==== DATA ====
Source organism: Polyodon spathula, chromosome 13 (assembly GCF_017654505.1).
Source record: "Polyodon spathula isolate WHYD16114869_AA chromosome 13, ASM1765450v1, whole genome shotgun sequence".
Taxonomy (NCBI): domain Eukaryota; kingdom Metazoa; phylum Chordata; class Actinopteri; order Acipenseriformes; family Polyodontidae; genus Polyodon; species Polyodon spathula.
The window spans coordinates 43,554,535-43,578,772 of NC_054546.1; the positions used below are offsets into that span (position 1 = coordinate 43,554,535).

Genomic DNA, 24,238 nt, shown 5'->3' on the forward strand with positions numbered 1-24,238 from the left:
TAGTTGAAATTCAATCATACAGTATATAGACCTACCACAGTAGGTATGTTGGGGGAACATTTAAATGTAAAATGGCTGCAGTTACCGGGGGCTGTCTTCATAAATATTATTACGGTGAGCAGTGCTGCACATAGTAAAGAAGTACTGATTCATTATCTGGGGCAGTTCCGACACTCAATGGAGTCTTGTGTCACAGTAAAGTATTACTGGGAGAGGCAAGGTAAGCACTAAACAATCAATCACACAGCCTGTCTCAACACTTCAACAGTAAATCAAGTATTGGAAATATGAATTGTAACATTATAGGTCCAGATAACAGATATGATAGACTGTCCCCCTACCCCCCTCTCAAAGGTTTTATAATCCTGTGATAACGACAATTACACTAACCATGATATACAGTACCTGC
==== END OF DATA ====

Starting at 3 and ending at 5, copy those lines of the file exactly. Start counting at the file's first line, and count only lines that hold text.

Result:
Taxonomy (NCBI): domain Eukaryota; kingdom Metazoa; phylum Chordata; class Actinopteri; order Acipenseriformes; family Polyodontidae; genus Polyodon; species Polyodon spathula.
The window spans coordinates 43,554,535-43,578,772 of NC_054546.1; the positions used below are offsets into that span (position 1 = coordinate 43,554,535).

Genomic DNA, 24,238 nt, shown 5'->3' on the forward strand with positions numbered 1-24,238 from the left: